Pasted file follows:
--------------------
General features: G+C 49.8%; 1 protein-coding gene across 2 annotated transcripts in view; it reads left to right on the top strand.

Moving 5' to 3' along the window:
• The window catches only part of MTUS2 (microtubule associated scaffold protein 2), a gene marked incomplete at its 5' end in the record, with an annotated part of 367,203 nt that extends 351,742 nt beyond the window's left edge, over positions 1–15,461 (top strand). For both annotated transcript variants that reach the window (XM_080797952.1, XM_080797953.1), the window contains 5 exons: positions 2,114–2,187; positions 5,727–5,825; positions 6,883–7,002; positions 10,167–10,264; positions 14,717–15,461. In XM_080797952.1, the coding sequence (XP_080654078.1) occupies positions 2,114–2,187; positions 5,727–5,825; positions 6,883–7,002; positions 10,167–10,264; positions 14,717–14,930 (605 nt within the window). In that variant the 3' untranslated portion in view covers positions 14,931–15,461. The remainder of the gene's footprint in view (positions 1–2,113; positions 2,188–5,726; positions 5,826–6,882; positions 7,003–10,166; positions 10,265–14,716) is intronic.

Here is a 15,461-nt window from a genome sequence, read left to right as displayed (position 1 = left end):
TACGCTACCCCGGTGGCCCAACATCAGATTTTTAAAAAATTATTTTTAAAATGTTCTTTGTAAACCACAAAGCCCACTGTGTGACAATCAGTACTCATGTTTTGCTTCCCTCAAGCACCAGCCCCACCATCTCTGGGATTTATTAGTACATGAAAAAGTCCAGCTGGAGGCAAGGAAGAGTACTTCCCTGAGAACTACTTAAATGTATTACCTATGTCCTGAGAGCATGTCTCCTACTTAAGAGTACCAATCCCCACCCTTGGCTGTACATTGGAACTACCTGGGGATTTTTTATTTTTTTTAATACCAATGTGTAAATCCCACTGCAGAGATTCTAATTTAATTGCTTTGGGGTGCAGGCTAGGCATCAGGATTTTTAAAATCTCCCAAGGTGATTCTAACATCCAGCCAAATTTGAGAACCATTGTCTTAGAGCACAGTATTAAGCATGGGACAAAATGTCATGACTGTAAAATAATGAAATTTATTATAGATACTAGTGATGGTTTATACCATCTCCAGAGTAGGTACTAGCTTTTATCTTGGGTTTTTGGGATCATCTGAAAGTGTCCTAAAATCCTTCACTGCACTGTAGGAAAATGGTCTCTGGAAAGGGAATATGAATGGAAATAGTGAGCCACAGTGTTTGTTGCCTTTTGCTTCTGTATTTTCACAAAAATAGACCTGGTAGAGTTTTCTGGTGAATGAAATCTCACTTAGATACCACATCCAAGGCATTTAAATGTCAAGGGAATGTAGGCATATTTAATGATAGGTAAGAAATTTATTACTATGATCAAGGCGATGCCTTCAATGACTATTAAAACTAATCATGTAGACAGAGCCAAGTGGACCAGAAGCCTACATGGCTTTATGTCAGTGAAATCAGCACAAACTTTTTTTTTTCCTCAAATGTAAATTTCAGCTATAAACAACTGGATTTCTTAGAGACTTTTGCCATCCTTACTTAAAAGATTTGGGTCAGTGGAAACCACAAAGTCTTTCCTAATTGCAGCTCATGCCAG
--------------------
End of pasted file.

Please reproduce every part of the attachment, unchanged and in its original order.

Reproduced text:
General features: G+C 49.8%; 1 protein-coding gene across 2 annotated transcripts in view; it reads left to right on the top strand.

Moving 5' to 3' along the window:
• The window catches only part of MTUS2 (microtubule associated scaffold protein 2), a gene marked incomplete at its 5' end in the record, with an annotated part of 367,203 nt that extends 351,742 nt beyond the window's left edge, over positions 1–15,461 (top strand). For both annotated transcript variants that reach the window (XM_080797952.1, XM_080797953.1), the window contains 5 exons: positions 2,114–2,187; positions 5,727–5,825; positions 6,883–7,002; positions 10,167–10,264; positions 14,717–15,461. In XM_080797952.1, the coding sequence (XP_080654078.1) occupies positions 2,114–2,187; positions 5,727–5,825; positions 6,883–7,002; positions 10,167–10,264; positions 14,717–14,930 (605 nt within the window). In that variant the 3' untranslated portion in view covers positions 14,931–15,461. The remainder of the gene's footprint in view (positions 1–2,113; positions 2,188–5,726; positions 5,826–6,882; positions 7,003–10,166; positions 10,265–14,716) is intronic.

Here is a 15,461-nt window from a genome sequence, read left to right as displayed (position 1 = left end):
TACGCTACCCCGGTGGCCCAACATCAGATTTTTAAAAAATTATTTTTAAAATGTTCTTTGTAAACCACAAAGCCCACTGTGTGACAATCAGTACTCATGTTTTGCTTCCCTCAAGCACCAGCCCCACCATCTCTGGGATTTATTAGTACATGAAAAAGTCCAGCTGGAGGCAAGGAAGAGTACTTCCCTGAGAACTACTTAAATGTATTACCTATGTCCTGAGAGCATGTCTCCTACTTAAGAGTACCAATCCCCACCCTTGGCTGTACATTGGAACTACCTGGGGATTTTTTATTTTTTTTAATACCAATGTGTAAATCCCACTGCAGAGATTCTAATTTAATTGCTTTGGGGTGCAGGCTAGGCATCAGGATTTTTAAAATCTCCCAAGGTGATTCTAACATCCAGCCAAATTTGAGAACCATTGTCTTAGAGCACAGTATTAAGCATGGGACAAAATGTCATGACTGTAAAATAATGAAATTTATTATAGATACTAGTGATGGTTTATACCATCTCCAGAGTAGGTACTAGCTTTTATCTTGGGTTTTTGGGATCATCTGAAAGTGTCCTAAAATCCTTCACTGCACTGTAGGAAAATGGTCTCTGGAAAGGGAATATGAATGGAAATAGTGAGCCACAGTGTTTGTTGCCTTTTGCTTCTGTATTTTCACAAAAATAGACCTGGTAGAGTTTTCTGGTGAATGAAATCTCACTTAGATACCACATCCAAGGCATTTAAATGTCAAGGGAATGTAGGCATATTTAATGATAGGTAAGAAATTTATTACTATGATCAAGGCGATGCCTTCAATGACTATTAAAACTAATCATGTAGACAGAGCCAAGTGGACCAGAAGCCTACATGGCTTTATGTCAGTGAAATCAGCACAAACTTTTTTTTTTCCTCAAATGTAAATTTCAGCTATAAACAACTGGATTTCTTAGAGACTTTTGCCATCCTTACTTAAAAGATTTGGGTCAGTGGAAACCACAAAGTCTTTCCTAATTGCAGCTCATGCCAG